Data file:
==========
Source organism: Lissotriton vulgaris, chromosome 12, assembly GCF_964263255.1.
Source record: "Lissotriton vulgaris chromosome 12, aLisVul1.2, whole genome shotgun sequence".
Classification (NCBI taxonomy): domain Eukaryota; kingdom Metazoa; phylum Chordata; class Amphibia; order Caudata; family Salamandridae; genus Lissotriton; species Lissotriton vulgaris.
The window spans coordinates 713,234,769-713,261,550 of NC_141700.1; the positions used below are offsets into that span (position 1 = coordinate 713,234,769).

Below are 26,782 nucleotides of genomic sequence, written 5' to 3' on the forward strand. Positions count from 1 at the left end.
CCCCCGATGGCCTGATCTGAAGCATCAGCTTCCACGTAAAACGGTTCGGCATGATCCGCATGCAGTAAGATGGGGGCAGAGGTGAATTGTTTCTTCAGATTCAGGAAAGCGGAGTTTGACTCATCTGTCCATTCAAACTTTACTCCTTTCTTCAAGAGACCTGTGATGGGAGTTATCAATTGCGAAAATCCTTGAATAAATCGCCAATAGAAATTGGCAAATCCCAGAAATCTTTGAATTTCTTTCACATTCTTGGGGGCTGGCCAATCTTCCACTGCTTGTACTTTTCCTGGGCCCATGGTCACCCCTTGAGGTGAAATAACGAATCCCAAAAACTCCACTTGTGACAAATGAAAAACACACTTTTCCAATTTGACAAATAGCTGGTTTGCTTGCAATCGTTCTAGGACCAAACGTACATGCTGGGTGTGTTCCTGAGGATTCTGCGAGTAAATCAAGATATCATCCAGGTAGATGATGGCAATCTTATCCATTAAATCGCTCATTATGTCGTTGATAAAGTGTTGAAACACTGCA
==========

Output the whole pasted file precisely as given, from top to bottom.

Source organism: Lissotriton vulgaris, chromosome 12, assembly GCF_964263255.1.
Source record: "Lissotriton vulgaris chromosome 12, aLisVul1.2, whole genome shotgun sequence".
Classification (NCBI taxonomy): domain Eukaryota; kingdom Metazoa; phylum Chordata; class Amphibia; order Caudata; family Salamandridae; genus Lissotriton; species Lissotriton vulgaris.
The window spans coordinates 713,234,769-713,261,550 of NC_141700.1; the positions used below are offsets into that span (position 1 = coordinate 713,234,769).

Below are 26,782 nucleotides of genomic sequence, written 5' to 3' on the forward strand. Positions count from 1 at the left end.
CCCCCGATGGCCTGATCTGAAGCATCAGCTTCCACGTAAAACGGTTCGGCATGATCCGCATGCAGTAAGATGGGGGCAGAGGTGAATTGTTTCTTCAGATTCAGGAAAGCGGAGTTTGACTCATCTGTCCATTCAAACTTTACTCCTTTCTTCAAGAGACCTGTGATGGGAGTTATCAATTGCGAAAATCCTTGAATAAATCGCCAATAGAAATTGGCAAATCCCAGAAATCTTTGAATTTCTTTCACATTCTTGGGGGCTGGCCAATCTTCCACTGCTTGTACTTTTCCTGGGCCCATGGTCACCCCTTGAGGTGAAATAACGAATCCCAAAAACTCCACTTGTGACAAATGAAAAACACACTTTTCCAATTTGACAAATAGCTGGTTTGCTTGCAATCGTTCTAGGACCAAACGTACATGCTGGGTGTGTTCCTGAGGATTCTGCGAGTAAATCAAGATATCATCCAGGTAGATGATGGCAATCTTATCCATTAAATCGCTCATTATGTCGTTGATAAAGTGTTGAAACACTGCA